Suicidality in Non-Treatment Seeking Young Adults with Subsyndromal Gambling Disorder

Suicidality in Non-Treatment Seeking Young Adults with Subsyndromal Gambling Disorder Gambling Disorder is associated with elevated rates of suicidal thoughts and acts. However, virtually nothing is known about suicidality in people with subsyndromal forms of gambling disorder. A total of 174 non-treatment seeking subjects were recruited for a study of impulsivity and met criteria for a subsyndromal form of DSM-5 gambling disorder (31.0 % females; mean age = 21.7 ± 3.61 years). Subjects were categorized as being ‘at risk of suicide’ or ‘no suicide risk’ based on the Mini-International Neuropsychiatric Interview (MINI). Those with and without suicidality were compared on clinical and cognitive measures. 32 (18.4 %) met MINI criteria for suicidality. Suicidality was significantly associated with mood and anxiety disorders, greater rates of nicotine consumption, and relative impairments in decision-making and cognitive flexibility. These findings suggest that decision-making impairments may be implicated in the development of both gambling problems and suicidality. Future work should address causality, neural correlates, and tailored suicide prevention strategies for people with, or at risk for, disordered forms of gambling. http://www.deepdyve.com/assets/images/DeepDyve-Logo-lg.png Psychiatric Quarterly Springer Journals

Suicidality in Non-Treatment Seeking Young Adults with Subsyndromal Gambling Disorder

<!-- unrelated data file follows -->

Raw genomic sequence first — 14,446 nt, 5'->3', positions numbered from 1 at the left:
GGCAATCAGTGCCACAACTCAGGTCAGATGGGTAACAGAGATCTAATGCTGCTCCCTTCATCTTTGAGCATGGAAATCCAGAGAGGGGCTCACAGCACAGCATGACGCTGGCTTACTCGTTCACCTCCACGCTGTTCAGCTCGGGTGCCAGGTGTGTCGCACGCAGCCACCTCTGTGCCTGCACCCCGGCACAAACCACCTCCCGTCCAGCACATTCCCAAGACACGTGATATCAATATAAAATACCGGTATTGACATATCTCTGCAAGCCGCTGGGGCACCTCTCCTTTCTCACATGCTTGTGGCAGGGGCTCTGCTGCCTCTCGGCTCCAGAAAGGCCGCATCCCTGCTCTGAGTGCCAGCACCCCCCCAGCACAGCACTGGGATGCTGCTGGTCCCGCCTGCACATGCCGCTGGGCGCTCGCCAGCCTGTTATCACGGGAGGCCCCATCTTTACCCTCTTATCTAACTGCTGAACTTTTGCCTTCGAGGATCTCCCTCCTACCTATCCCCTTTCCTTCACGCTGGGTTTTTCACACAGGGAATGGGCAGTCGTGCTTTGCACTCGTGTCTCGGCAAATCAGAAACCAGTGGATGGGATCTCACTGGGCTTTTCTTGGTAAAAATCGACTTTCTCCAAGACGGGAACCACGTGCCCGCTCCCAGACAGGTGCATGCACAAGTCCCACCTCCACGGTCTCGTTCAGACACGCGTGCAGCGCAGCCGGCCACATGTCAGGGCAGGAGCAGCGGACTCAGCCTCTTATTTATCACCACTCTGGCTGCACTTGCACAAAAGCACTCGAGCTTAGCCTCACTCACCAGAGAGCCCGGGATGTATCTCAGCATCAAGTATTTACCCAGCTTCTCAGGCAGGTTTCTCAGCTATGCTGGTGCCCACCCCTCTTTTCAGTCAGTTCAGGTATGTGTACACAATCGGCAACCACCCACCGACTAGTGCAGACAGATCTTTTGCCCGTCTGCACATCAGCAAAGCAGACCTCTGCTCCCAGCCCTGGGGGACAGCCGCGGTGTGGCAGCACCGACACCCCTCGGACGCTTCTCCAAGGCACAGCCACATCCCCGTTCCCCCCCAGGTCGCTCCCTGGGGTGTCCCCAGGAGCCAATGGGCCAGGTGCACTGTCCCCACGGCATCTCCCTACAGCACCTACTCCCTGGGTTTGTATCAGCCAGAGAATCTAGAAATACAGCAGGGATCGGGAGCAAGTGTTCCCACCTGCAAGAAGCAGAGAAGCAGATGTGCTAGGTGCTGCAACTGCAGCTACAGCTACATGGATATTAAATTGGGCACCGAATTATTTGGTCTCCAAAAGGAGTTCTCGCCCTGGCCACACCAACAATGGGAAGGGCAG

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Publisher
Springer Journals
Copyright
Copyright © 2014 by Springer Science+Business Media New York
Subject
Medicine & Public Health; Psychiatry; Public Health; Sociology, general
ISSN
0033-2720
eISSN
1573-6709
D.O.I.
10.1007/s11126-014-9312-8
Publisher site
See Article on Publisher Site

Abstract

Gambling Disorder is associated with elevated rates of suicidal thoughts and acts. However, virtually nothing is known about suicidality in people with subsyndromal forms of gambling disorder. A total of 174 non-treatment seeking subjects were recruited for a study of impulsivity and met criteria for a subsyndromal form of DSM-5 gambling disorder (31.0 % females; mean age = 21.7 ± 3.61 years). Subjects were categorized as being ‘at risk of suicide’ or ‘no suicide risk’ based on the Mini-International Neuropsychiatric Interview (MINI). Those with and without suicidality were compared on clinical and cognitive measures. 32 (18.4 %) met MINI criteria for suicidality. Suicidality was significantly associated with mood and anxiety disorders, greater rates of nicotine consumption, and relative impairments in decision-making and cognitive flexibility. These findings suggest that decision-making impairments may be implicated in the development of both gambling problems and suicidality. Future work should address causality, neural correlates, and tailored suicide prevention strategies for people with, or at risk for, disordered forms of gambling.

Journal

Psychiatric QuarterlySpringer Journals

Published: Aug 14, 2014

References

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